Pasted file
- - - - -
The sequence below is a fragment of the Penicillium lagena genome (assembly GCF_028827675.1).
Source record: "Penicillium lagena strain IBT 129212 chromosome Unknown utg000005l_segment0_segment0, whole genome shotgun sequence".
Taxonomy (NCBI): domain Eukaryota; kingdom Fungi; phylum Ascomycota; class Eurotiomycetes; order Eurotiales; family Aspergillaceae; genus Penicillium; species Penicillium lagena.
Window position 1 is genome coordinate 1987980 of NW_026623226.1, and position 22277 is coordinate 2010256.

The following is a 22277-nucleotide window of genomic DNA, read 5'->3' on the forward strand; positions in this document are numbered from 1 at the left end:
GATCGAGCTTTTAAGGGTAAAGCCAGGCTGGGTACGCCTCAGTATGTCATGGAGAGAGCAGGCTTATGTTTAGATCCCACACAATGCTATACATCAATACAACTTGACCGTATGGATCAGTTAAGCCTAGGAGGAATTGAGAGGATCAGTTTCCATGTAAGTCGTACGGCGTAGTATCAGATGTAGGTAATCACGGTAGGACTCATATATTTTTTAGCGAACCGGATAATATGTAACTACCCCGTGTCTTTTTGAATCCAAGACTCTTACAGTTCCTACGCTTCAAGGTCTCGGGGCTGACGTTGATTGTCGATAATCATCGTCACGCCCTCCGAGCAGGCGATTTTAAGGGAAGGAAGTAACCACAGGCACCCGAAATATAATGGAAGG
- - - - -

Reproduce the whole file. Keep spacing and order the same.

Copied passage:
The sequence below is a fragment of the Penicillium lagena genome (assembly GCF_028827675.1).
Source record: "Penicillium lagena strain IBT 129212 chromosome Unknown utg000005l_segment0_segment0, whole genome shotgun sequence".
Taxonomy (NCBI): domain Eukaryota; kingdom Fungi; phylum Ascomycota; class Eurotiomycetes; order Eurotiales; family Aspergillaceae; genus Penicillium; species Penicillium lagena.
Window position 1 is genome coordinate 1987980 of NW_026623226.1, and position 22277 is coordinate 2010256.

The following is a 22277-nucleotide window of genomic DNA, read 5'->3' on the forward strand; positions in this document are numbered from 1 at the left end:
GATCGAGCTTTTAAGGGTAAAGCCAGGCTGGGTACGCCTCAGTATGTCATGGAGAGAGCAGGCTTATGTTTAGATCCCACACAATGCTATACATCAATACAACTTGACCGTATGGATCAGTTAAGCCTAGGAGGAATTGAGAGGATCAGTTTCCATGTAAGTCGTACGGCGTAGTATCAGATGTAGGTAATCACGGTAGGACTCATATATTTTTTAGCGAACCGGATAATATGTAACTACCCCGTGTCTTTTTGAATCCAAGACTCTTACAGTTCCTACGCTTCAAGGTCTCGGGGCTGACGTTGATTGTCGATAATCATCGTCACGCCCTCCGAGCAGGCGATTTTAAGGGAAGGAAGTAACCACAGGCACCCGAAATATAATGGAAGG